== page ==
Yes, because some households (not ours) frown upon skipping, we made it so that you can disable skipping from the Settings screen. Additionally, under Advanced House Rules you can change the points that skipping (and right and wrong) adds or subtracts.
If a buzz word or guess word is an acronym are we allowed to say any of the words the acronym stands for?
A good, but admittedly broad, rule of thumb is if the game is trivialized by a certain behavior, it's probably not allowed. So the short answer is no. The game would be too easy if people could turn buzz words into acronyms or just say what an acronym stands for.
Sally and three of her close friends are out camping and realize they forgot to bring any games. But Sally comes to the rescue and pulls out her Android phone with Buzzwords! The group praises her foresight and excitedly divides up into two teams of two.

Sally opens the app and taps Play to enter the Game Setup screen. The group divides into two teams, yellow and green, and Sally highlights those colors.

Since they want to each play 4 times they set it to 8 rounds (#teams X #rounds = #turns). Sally taps Start Game to play.

Sally starts off presenting for the Yellow Team and Rob, sitting to her left, monitors Sally on behalf of the Green Team. Sally's first word to present is Sandwich, which includes the 'buzz' words bread, butter, eat, lunch, and sub. She starts by saying,
'OK...this is something you eat for lunch.'
Rob, who is an astute buzzer, calls her out on her multiple transgressions and Sally is forced to hit the X (buzz) button.

Sally unfortunately can't get her team to guess the next word and time runs up. Her turn totals an embarassing -1 points.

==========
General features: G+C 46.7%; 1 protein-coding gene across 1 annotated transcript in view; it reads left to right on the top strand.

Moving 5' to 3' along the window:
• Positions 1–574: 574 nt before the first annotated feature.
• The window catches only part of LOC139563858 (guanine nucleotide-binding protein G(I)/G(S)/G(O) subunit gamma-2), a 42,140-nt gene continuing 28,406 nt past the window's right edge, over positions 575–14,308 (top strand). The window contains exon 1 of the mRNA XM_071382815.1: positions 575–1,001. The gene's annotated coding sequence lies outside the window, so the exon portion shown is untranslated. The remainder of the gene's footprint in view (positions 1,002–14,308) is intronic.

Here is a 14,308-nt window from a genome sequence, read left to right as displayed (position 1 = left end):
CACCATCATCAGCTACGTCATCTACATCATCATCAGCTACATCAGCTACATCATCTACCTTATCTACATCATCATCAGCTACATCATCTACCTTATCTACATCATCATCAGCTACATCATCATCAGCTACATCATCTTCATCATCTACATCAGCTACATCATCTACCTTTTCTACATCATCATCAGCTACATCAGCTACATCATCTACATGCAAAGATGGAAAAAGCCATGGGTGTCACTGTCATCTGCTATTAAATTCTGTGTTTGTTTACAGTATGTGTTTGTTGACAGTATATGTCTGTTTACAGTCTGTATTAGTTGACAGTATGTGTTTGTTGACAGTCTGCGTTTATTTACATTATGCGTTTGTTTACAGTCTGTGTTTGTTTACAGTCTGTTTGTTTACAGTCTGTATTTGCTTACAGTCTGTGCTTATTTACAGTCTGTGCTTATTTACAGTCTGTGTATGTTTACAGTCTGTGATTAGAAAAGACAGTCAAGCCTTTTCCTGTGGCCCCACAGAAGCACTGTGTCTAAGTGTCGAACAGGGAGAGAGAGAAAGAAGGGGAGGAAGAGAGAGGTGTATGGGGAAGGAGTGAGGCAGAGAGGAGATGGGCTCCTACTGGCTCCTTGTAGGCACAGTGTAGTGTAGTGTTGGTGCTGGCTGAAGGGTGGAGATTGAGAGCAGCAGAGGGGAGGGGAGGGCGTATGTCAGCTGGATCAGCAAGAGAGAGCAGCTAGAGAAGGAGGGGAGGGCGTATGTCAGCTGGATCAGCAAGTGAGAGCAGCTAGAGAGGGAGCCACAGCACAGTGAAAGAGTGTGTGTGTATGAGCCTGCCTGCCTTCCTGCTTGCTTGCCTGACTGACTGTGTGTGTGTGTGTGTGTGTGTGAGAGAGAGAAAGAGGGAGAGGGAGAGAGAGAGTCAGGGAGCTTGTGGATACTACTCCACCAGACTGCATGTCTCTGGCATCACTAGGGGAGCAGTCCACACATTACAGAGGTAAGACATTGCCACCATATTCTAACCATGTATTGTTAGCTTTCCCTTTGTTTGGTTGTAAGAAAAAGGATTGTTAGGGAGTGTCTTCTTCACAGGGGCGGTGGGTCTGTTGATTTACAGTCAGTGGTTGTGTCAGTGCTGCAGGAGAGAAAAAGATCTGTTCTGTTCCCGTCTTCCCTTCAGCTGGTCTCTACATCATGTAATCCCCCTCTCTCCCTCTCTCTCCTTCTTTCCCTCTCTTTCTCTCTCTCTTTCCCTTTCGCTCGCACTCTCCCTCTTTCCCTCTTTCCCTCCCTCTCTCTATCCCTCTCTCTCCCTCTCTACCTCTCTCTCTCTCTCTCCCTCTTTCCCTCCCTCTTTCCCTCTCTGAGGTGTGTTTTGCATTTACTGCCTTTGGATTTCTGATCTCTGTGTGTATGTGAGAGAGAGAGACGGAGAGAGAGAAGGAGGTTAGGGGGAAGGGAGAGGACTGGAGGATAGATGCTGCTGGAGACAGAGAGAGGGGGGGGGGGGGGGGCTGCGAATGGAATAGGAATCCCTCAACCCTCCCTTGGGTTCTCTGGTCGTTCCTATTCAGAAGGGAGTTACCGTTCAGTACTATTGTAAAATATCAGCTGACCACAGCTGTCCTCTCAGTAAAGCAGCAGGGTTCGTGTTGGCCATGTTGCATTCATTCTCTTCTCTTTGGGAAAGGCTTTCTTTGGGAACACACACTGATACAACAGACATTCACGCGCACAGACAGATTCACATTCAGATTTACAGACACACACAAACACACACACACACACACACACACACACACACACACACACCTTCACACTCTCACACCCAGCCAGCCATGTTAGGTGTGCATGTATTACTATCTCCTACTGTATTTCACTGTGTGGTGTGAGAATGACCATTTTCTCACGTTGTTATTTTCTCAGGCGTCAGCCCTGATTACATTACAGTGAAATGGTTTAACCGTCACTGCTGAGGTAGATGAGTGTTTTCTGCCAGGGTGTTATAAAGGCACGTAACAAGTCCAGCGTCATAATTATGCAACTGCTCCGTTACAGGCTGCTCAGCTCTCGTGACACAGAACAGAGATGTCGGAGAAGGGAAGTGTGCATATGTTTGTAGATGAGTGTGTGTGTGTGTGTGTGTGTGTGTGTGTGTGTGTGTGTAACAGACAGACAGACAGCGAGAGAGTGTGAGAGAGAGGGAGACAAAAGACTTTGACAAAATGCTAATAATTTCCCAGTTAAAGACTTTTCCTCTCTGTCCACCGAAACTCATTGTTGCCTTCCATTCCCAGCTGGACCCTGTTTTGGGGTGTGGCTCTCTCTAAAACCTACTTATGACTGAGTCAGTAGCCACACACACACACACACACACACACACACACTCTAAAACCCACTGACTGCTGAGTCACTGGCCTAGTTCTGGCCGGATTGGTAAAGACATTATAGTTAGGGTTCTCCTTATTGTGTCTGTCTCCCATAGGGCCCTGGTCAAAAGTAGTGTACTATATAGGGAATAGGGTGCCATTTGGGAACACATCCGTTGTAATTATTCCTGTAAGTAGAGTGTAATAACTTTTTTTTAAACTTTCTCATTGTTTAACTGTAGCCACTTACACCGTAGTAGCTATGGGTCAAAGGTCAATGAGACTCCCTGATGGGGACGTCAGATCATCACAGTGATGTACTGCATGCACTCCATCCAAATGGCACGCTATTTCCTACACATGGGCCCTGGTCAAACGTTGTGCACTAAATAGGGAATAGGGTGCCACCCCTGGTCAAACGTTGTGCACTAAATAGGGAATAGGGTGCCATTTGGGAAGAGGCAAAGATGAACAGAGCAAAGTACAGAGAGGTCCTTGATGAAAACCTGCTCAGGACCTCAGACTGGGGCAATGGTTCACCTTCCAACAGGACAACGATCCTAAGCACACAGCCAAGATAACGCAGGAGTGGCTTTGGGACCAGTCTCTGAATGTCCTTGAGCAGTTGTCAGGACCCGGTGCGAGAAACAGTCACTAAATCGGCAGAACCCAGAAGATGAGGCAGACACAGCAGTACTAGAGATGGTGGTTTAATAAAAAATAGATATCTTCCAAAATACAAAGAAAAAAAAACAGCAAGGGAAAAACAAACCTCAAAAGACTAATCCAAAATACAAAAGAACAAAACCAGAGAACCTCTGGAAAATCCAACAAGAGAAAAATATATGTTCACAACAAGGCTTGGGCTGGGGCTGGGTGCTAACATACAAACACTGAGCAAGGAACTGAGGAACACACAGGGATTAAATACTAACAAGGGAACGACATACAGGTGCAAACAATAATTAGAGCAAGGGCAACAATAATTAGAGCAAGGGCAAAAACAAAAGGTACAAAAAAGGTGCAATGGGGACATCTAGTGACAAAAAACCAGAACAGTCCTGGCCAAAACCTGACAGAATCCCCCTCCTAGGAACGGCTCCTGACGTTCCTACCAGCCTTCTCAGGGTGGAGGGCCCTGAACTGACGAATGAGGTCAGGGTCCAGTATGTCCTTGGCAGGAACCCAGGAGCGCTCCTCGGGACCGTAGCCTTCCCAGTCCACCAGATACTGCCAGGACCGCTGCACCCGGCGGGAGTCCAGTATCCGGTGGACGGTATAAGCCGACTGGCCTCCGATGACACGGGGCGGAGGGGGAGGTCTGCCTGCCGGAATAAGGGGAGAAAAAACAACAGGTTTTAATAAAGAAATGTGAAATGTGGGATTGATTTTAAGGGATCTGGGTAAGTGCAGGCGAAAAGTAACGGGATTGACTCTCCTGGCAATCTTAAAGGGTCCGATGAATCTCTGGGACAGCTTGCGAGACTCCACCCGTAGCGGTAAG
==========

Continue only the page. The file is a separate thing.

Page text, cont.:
But Sally is given a chance for redemption. She passes the phone to her right, to Zack on the Green team and then looks over his shoulder to call him out.

She's so on top of it that Zack ends up with -3 points. The group decides to cut him a break and on the Turn Results screen they change one word to a "skip", making him only lose his team 2 points.

Zack passes the phone to his right and assumes the monitoring role, eager to exact his revenge.
And the excitement continues until the friends see the glimmer of dawn and realize they've had WAY TOO MUCH FUN!
We love Open Source software and want to do our part to foster sharing within the game community. Part of the reason we decided to develop for Android first instead of iOS was because the platform is mostly open.

Buzzwords code is published under the GNU Public License and is freely available to the public on Github. This license allows anyone to copy, modify, or share our code provided it is licensed under the GNU Public License v3. The only piece of our app that is excluded from this license is the XML file that stores the deck of slides (key words and buzz words). Licensing our app this way allows us to give back to the Android community without precluding our ability to profit from the app. We wanted the community to be able to see a fully functional Android app rather than just the snipets of code that developers typically share, and we put a deliberate effort into using best practices throughout our development.

If you are a fan of Buzzwords and are interested in using or just checking out our code we would love to hear from you. Let us know at, or on Facebook and follow us on Github.